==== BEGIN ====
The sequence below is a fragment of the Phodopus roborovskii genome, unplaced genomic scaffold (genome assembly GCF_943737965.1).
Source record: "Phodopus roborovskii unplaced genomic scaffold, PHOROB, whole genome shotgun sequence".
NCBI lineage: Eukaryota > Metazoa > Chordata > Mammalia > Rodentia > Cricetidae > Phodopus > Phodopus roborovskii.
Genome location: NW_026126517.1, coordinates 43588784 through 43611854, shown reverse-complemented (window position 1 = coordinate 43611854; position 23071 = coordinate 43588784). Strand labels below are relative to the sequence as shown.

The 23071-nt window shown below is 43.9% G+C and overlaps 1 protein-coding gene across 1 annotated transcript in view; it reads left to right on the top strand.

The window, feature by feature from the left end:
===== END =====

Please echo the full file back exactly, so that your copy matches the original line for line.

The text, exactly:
The sequence below is a fragment of the Phodopus roborovskii genome, unplaced genomic scaffold (genome assembly GCF_943737965.1).
Source record: "Phodopus roborovskii unplaced genomic scaffold, PHOROB, whole genome shotgun sequence".
NCBI lineage: Eukaryota > Metazoa > Chordata > Mammalia > Rodentia > Cricetidae > Phodopus > Phodopus roborovskii.
Genome location: NW_026126517.1, coordinates 43588784 through 43611854, shown reverse-complemented (window position 1 = coordinate 43611854; position 23071 = coordinate 43588784). Strand labels below are relative to the sequence as shown.

The 23071-nt window shown below is 43.9% G+C and overlaps 1 protein-coding gene across 1 annotated transcript in view; it reads left to right on the top strand.

The window, feature by feature from the left end: